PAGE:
One more flu death has been confirmed in Snohomish County and another death is being investigated as flu-related in what is shaping up to be the most severe influenza season since the swine flu outbreak of 2009.
The most recent death was an Everett woman in her 70s who died on Jan. 14, Snohomish Health District officials said Friday. There have been a total of five confirmed flu-related deaths in Snohomish County this season.
No details are being released in the case being investigated as flu-related.
The previous confirmed flu-related deaths were of a Stanwood man in his 90s, a Bothell woman in her 40s and two women in their 80s, one from Everett and one from Edmonds.
In addition, 71 people have been hospitalized for flu this season.
“We’re not at the end of the current flu season,” said Dr. Gary Goldbaum, health officer for the Snohomish Health District.
In terms of both local deaths and hospitalizations, this year is comparable to the 2009 swine flu, although the flu strains circulating during the two years hit two very different age groups, Goldbaum said.
From September through December of 2009, 100 people were hospitalized and there were six deaths.
Swine flu tended to cause the most serious illness and deaths among people ages 35 to 40, while this year’s flu is most severe among people 65 and up.
There’s also been a higher-than-usual number of flu outbreaks this year in long-term care facilities, such as nursing homes and assisted living facilities. Nine facilities have reported outbreaks of flu compared with two last year.
Statewide, there have been 17 confirmed deaths from the flu, 15 of whom have been age 65 or older.
Although influenza is hitting adults 65 and older the hardest this year, no age group is immune from the disease. Nationally, 37 children have died so far this flu season, according to the Centers for Disease Control and Prevention.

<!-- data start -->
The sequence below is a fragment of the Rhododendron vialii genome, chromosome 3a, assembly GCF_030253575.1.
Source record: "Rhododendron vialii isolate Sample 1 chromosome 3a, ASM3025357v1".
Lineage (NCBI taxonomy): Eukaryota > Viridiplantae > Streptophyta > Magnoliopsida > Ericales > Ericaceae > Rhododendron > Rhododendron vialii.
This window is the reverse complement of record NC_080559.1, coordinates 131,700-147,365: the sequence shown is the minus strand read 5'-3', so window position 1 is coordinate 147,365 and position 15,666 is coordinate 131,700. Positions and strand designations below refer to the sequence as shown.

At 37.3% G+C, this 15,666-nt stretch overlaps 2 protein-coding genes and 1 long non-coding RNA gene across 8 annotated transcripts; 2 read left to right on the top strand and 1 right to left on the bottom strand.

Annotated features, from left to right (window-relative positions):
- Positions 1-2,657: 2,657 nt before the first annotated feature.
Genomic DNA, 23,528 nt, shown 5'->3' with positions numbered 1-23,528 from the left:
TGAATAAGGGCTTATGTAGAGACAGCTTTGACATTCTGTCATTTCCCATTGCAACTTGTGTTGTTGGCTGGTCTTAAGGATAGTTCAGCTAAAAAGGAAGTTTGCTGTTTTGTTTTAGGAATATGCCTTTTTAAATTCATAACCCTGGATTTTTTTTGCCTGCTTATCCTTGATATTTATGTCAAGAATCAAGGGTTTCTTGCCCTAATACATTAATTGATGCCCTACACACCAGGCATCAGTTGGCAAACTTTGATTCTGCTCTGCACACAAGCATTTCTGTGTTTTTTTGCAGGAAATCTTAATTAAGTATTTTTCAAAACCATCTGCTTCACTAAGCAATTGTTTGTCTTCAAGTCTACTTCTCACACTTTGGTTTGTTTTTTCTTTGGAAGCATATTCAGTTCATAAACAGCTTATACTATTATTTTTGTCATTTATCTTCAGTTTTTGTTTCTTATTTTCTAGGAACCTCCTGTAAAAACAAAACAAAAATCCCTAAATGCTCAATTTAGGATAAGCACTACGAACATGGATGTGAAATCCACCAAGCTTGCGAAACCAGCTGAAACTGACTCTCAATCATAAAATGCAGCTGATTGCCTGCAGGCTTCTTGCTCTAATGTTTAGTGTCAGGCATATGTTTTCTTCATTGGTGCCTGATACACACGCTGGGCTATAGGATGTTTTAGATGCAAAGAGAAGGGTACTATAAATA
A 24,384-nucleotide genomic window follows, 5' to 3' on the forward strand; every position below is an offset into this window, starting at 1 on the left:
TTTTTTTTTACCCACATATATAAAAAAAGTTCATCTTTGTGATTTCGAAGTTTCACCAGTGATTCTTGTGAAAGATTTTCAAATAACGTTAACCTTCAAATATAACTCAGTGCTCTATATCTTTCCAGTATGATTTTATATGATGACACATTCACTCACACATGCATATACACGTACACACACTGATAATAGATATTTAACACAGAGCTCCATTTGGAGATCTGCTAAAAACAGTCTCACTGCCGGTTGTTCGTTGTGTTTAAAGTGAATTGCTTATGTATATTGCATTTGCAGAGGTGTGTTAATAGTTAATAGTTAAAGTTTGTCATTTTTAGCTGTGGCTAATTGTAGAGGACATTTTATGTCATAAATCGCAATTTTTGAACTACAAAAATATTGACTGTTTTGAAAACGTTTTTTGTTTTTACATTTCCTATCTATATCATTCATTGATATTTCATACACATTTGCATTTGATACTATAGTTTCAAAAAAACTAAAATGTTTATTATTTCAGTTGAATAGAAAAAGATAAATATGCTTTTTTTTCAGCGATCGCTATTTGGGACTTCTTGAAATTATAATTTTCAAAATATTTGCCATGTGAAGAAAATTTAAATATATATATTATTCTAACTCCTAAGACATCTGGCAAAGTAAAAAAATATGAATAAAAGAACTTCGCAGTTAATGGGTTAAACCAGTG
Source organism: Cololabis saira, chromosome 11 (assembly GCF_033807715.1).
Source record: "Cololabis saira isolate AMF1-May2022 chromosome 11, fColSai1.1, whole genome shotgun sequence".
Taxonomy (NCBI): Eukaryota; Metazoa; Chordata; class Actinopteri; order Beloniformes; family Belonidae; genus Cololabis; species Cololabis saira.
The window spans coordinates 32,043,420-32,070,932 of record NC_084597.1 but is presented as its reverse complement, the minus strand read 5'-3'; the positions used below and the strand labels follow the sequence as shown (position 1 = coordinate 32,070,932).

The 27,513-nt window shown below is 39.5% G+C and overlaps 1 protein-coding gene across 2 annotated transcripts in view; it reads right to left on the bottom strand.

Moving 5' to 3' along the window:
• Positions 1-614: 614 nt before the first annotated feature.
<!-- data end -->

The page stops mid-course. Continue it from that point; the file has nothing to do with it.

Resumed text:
A high percentage of patients coming to walk-in clinics have influenza-like symptoms, said Dr. Yuan-Po Tu, who tracks influenza issues at The Everett Clinic.
Flu seasons generally last 10 to 16 weeks, and this is the ninth week of flu season. “I think we’re right at the peak or maybe just over the top of the flu season,” Tu said.
Although many viruses sicken people during the winter, the signature symptoms of flu include high fever, sore throat, extreme fatigue and respiratory problems.
Health officials continue to urge the public to take the steps that can help slow the spread of the highly infectious virus, including frequent hand washing, coughing into your elbow and staying home from work or school if you feel ill.
Flu vaccine is still generally available at local pharmacies and clinics, although stocks are beginning to wane. The shot is recommended for anyone 6 months of age or older.
The Snohomish Health District will provide up to 300 free flu shots to uninsured adults during an event scheduled from 2 to 6 p.m. Saturday at Comcast Skate Arena, 2000 Hewitt Ave. in Everett.
Free flu shots
The Snohomish Health District will provide free flu shots to uninsured adults from 2 to 6 p.m. Saturday at Comcast Skate Arena, 2000 Hewitt Ave. in Everett. The clinic is sponsored by the South Everett-Mukilteo Rotary Club. Adult whooping cough shots also will be available.
When to seek medical help
Generally healthy people with influenza usually can be cared for at home. But doctors say these are some of the symptoms that indicate someone should be checked out at a clinic:
- Coughing up blood.
- Fever lasting more than four days.
- Children who become confused, unresponsive or have difficulty keeping fluids down.
- Flu-like symptoms, which include high fever, sore throat, body aches and fatigue, are cause for special concern in children under age 2; adults older than 65; and those with diseases that can complicate the flu, such as diabetes, heart disease and asthma.
Sharon Salyer: 425-339-3486 or email@example.com